To exclude directly the idea that histone PARylation might contribute to the observed loss of affinity of ISWI for nucleosomes in the presence of PARP, we first PARylated ISWI and then conducted the nucleosome binding step in the presence of 3-AB, to prevent PARylation of histones (Figure S5B). The presence of DNA, to first stimulate PARP activity in the absence of nucleosomes, causes an apparent loss of affinity of ISWI for purified polynucleosomes or in vitro–assembled mononucleosomes due to binding competition. Indeed, a 32-fold ISWI/nucleosome is necessary to shift poly- and mononucleosomes (Figure 6C and 6D). As previously observed, when PARP is added to the bandshift reaction under conditions in which both histones and ISWI could be target of PARylation, there is no sign of poly- and mononucleosome shift even with a 32-fold ISWI/nucleosome ratio (Figure 6C and 6D). Remarkably, when ISWI is PARylated and 3-AB is included to prevent PARylation of histones, we observe a loss of affinity of ISWI with poly- and mononucleosomes that is indistinguishable from conditions when both histones and ISWI could be subjected to PARylation (Figure 6C and 6D). Our data strongly suggest that PARylation of ISWI is sufficient to reduce its affinity with nucleosomal DNA, which in turn may be responsible for the observed reduction in ATPase activity.
PARP Activity Counteracts ISWI Function In Vivo
If PARP inhibits ISWI ATPase activity, by reducing nucleosome affinity through ISWI PARylation as suggested by our in vitro data, we would predict that the loss of PARP function in vivo might result in an increase of chromatin-bound ISWI. We carried out double immunostaining with antibodies directed against PAR and ISWI and compared the chromatin binding patterns obtained from Parp mutants with those of wild-type polytene chromosomes. Remarkably, the levels of ISWI are significantly higher in Parp mutant chromosomes than in wild type (Figure 7A). Thus, loss of PARP activity appears to cause a global increase of chromatin bound ISWI on polytene chromosomes.
(A) Distribution of PAR (green) and ISWI (red) on polytene chromosomes from wild-type (wt) and homozygous ParpC03256 (Parp) male third instar larvae. Chromosomes were also stained with DAPI to visualize DNA (blue). To measure directly the ISWI and PAR staining on polytene chromosomes, the levels of ISWI and PAR have been normalized with anti-Mod . Our analysis revealed that on average there is a ∼4.1-fold decrease of the PAR staining in the ParpC03256 mutant that is accompanied by a ∼6.6-fold increase in ISWI staining, when compared to wt chromosomes.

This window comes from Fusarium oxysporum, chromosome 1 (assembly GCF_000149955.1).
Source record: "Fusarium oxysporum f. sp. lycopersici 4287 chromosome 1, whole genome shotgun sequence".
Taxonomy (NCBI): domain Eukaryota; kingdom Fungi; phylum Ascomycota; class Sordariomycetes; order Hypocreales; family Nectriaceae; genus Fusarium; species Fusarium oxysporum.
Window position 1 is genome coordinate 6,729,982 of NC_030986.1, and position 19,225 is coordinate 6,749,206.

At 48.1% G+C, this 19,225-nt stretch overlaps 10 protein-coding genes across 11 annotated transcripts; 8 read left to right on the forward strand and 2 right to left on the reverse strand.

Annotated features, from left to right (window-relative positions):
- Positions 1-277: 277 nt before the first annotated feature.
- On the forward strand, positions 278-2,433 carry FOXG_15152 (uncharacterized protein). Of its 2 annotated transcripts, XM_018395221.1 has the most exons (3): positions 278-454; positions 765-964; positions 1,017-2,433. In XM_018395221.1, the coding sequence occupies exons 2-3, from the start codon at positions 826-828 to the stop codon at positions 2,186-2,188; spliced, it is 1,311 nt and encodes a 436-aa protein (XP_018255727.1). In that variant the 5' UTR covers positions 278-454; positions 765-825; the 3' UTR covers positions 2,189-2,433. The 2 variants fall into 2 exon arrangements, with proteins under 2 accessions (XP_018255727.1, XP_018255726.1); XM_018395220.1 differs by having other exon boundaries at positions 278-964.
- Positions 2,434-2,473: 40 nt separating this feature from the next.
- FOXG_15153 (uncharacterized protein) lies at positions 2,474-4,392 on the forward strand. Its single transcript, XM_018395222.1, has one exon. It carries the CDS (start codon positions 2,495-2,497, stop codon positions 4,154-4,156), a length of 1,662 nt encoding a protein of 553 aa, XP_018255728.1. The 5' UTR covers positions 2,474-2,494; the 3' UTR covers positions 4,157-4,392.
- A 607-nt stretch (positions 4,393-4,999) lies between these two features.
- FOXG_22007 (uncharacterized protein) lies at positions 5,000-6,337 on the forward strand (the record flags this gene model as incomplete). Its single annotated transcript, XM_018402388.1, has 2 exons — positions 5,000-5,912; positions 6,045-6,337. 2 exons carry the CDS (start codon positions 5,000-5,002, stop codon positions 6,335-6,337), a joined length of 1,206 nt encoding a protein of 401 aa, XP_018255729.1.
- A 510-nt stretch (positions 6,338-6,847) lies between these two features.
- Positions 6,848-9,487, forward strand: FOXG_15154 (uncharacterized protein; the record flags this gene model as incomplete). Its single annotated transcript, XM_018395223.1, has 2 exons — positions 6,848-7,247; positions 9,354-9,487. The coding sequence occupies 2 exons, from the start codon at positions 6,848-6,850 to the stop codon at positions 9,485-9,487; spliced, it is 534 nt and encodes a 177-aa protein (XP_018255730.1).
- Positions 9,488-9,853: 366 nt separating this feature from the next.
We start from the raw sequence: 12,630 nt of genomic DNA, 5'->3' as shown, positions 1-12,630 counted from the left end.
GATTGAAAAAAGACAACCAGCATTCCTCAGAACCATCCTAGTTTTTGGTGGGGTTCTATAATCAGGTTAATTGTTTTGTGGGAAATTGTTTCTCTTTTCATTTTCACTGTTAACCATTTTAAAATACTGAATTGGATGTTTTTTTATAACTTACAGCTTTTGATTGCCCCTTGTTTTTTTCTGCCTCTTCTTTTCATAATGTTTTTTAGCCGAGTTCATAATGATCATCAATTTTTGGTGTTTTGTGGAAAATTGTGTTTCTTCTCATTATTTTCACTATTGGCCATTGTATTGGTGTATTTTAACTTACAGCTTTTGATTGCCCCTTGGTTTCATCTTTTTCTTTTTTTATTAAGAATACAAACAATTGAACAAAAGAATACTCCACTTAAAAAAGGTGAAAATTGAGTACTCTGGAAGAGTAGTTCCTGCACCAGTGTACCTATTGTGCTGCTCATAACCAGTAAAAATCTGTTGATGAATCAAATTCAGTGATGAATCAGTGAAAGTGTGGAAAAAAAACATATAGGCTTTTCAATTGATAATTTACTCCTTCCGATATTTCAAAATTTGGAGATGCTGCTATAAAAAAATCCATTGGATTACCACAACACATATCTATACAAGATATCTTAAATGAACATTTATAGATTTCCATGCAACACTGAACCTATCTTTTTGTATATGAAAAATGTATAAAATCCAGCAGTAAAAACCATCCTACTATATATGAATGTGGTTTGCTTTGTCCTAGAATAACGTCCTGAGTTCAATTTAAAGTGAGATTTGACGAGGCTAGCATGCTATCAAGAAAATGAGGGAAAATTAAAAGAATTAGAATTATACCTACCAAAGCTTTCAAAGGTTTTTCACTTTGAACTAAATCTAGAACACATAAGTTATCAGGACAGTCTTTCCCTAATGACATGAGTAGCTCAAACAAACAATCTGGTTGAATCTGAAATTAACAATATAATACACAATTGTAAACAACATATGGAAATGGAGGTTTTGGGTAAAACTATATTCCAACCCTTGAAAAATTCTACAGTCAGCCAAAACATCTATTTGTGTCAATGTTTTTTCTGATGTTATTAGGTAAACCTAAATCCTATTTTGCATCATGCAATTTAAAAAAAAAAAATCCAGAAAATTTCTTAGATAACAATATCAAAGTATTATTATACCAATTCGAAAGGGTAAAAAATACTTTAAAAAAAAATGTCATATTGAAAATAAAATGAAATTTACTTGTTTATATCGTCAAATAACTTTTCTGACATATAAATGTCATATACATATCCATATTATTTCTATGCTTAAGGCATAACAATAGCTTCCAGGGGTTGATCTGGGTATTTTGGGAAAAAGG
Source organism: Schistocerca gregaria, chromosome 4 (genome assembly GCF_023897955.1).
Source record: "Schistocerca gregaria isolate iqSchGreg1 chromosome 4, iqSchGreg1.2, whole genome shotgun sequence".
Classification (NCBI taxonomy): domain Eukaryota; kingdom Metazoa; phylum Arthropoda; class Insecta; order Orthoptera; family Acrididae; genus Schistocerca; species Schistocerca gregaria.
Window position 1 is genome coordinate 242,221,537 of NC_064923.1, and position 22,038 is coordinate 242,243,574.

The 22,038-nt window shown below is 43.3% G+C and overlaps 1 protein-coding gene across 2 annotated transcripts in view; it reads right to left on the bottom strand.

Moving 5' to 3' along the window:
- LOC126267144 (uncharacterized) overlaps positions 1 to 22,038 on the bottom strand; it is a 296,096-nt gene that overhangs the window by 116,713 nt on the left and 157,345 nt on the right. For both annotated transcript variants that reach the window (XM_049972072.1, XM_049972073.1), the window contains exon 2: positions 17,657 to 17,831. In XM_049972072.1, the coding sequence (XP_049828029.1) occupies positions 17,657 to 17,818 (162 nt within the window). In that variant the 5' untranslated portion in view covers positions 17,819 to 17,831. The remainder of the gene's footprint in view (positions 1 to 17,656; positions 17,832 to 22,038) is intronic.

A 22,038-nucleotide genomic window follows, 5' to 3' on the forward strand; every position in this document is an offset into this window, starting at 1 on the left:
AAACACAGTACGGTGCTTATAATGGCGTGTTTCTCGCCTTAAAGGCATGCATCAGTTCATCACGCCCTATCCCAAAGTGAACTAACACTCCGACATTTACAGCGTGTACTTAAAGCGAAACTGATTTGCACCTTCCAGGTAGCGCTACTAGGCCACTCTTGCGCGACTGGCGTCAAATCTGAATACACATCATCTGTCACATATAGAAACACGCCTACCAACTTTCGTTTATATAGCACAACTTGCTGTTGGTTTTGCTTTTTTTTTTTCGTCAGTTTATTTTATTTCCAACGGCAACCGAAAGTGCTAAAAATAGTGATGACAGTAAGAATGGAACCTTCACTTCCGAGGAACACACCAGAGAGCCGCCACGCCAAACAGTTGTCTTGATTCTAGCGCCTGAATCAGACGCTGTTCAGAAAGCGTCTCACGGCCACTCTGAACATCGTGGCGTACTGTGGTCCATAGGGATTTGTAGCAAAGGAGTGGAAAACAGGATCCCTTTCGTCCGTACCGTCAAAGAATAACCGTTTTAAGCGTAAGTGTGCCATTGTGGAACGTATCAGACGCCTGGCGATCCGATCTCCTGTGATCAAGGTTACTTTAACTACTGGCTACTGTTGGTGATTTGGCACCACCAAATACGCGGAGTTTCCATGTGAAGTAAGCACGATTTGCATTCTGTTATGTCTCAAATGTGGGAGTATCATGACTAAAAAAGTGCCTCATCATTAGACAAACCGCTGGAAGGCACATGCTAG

(B) ImmunoFISH using an aISWI antibody (green) and a DNA probe for the hsp70 loci at 87A and 87C (red) was carried out on polytene chromosomes prepared from wild-type third instar larvae maintained under non–heat-shocked conditions. Large panel shows the merged image for both signals. The image contains two examples of cytological loci 87A and 87C, which are indicated by arrows (large panel). Anti-ISWI immunostaining and in situ hybridization with fluorescently labeled probe are shown for magnifications of the regions harboring these loci (boxed areas), as both merged and split chromosome images (small panels). Arrowheads indicate the binding of ISWI at the 87A hsp70 locus.
(C) Co-immunolocalization of ISWI and PAR with DAPI staining on polytene chromosomes prepared from wild-type third instar larvae exposed to heat shock. Large panel shows the merged signals for ISWI (red) and PAR (green). A pair of heat shock puffs at 87A and 87C are indicated by arrows (large panel). Magnifications of the region containing both puffs are shown for DAPI, PAR, ISWI, and the ISWI/PAR merge (small panels). Arrowhead indicates loss of ISWI binding at the 87A hsp70 locus.
(D) Immunoprecipitation with aPAR antibody on wild-type native salivary gland extracts prepared under non–heat-shock (lanes 1, 2, 3, 7, 8, and 9) or heat-shock conditions (lanes 4, 5, 6, 10, 11, and 12). Western blot analysis was performed on the input (I: 3% of total), unbound (U: 3%), and pellet (P: 50%) fractions with anti-PAR (lanes 1–6), anti-ISWI (lanes 7–12), and anti-Tub (as loading control) antibodies. Arrowhead indicates IgG.
Given that PARylation of ISWI causes a reduced affinity for nucleosomes in vitro, and that loss of PARP function is correlated with an increase in ISWI chromatin binding, we might also expect that an increase in PARP activity at specific chromosome domains should result in loss of ISWI binding from the same domains. The dual detection by immuno-FISH of the hsp70 genes at cytological location 87A and 87C and ISWI has allowed us to establish that in the absence of heat shock conditions, ISWI very reproducibly binds the hsp70 locus at 87A (Figure 7B, arrowhead). However, upon heat shock, the hsp70 loci acquire elevated levels of PARylated chromatin components and PARP is required in the process of chromatin decondensation that manifests itself as localized heat shocked puffs (see DAPI in Figure 7C and Figure S6A and S6B) . Remarkably, after PARylation of chromatin is induced by heat shock, among other loci we observe that the specific binding of ISWI at 87A is lost (Figure 7C, arrowhead). If, upon heat-shock, PARP activity removes ISWI chromatin binding at the 87A hsp70 locus, we would predict that in the Parp mutant, ISWI should remain bound to chromatin after heat shock. Indeed, in Parp mutant polytene chromosomes ISWI remains bound to the hsp70 locus 87A after heat shock (Figure S6C and S6D). In line with these findings, in heat-shocked salivary gland protein extracts, the amount of PARylated ISWI is significantly higher than in extracts obtained under non–heat-shocked conditions (Figure 7D).